The pair appears to maintain a territory year-round. The breeding behaviour is currently very poorly known.

The Serendib Scops-Owl is affected by habitat loss and fragmentation usually severe in Sri Lanka. Several sites are protected against these problems, although the few remaining protected areas are slowly lost.
The species is currently listed as Endangered.

The scientific name Otus thilohoffmanni pays tribute to Thilo W. Hoffmann, an important Sri Lanka’s leading worker for nature conservation. He has proved to be a great value to the country. The name Serendib was chosen as being an ancient Persian name for Sri Lanka.

Length: 16-17 cm

The Serendib Scops-Owl is a small, short-tailed scops-owl.
The upperparts are almost uniformly rufescent with small black spots, chevrons and bars all over the body. The scapulars may show some pale spots.
Both upperwing and tail are rufescent with rufous outer webs and mostly blackish inner webs, and broad, weak, rufous and blackish bands usually regularly spaced.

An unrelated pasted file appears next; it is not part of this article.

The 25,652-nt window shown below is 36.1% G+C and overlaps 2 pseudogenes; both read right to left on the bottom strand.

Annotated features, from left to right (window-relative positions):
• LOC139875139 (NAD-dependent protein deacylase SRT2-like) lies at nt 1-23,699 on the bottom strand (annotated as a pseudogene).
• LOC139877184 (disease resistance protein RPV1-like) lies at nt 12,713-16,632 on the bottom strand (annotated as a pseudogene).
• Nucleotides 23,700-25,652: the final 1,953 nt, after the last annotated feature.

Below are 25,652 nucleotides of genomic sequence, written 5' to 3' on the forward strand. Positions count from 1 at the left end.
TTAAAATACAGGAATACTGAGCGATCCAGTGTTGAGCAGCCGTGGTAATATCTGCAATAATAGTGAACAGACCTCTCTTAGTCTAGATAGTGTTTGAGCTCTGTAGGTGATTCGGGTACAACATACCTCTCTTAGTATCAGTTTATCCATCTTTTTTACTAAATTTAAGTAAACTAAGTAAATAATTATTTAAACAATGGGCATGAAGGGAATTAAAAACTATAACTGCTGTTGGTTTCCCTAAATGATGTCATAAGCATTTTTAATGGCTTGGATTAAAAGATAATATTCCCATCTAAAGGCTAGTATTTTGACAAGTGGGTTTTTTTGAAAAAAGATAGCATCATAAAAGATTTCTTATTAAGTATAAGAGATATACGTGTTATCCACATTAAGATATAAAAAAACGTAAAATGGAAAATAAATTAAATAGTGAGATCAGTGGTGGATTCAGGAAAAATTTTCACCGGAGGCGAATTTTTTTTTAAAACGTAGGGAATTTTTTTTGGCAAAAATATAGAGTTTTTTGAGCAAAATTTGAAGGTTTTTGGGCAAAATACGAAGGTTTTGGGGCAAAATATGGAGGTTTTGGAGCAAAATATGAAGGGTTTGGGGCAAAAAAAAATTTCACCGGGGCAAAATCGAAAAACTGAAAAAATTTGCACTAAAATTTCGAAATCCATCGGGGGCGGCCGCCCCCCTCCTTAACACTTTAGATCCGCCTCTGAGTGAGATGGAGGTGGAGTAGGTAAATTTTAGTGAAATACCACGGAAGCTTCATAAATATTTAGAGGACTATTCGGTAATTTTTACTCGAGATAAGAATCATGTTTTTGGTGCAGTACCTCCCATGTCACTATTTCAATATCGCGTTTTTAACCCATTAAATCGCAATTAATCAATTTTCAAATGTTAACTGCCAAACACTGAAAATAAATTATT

The underparts are paler and fairly uniformly sprinkled with blackish triangular spots, except on central belly and undertail-coverts which are pale and unspotted.   

The head is rufescent like the upperparts, but the slightly darker rufous facial disk is weakly defined and the ear-tufts are not visible. We can see a whitish supercilium. The throat shows weak markings such as fine dark barring and dark streaking. The nape is slightly paler than the crown.
The relatively long bill is whitish to horn yellow. It is laterally compressed but not sharply curved.
The eyes are yellow to orange (most orange in adult male).
The legs are feathered on the tibia and upper tarsi. The bare parts of both legs and feet (and claws) are whitish.

Male and female have similar appearance but the female has slightly paler eyes.
The juvenile resemble adult, also with paler eyes and incomplete facial disk.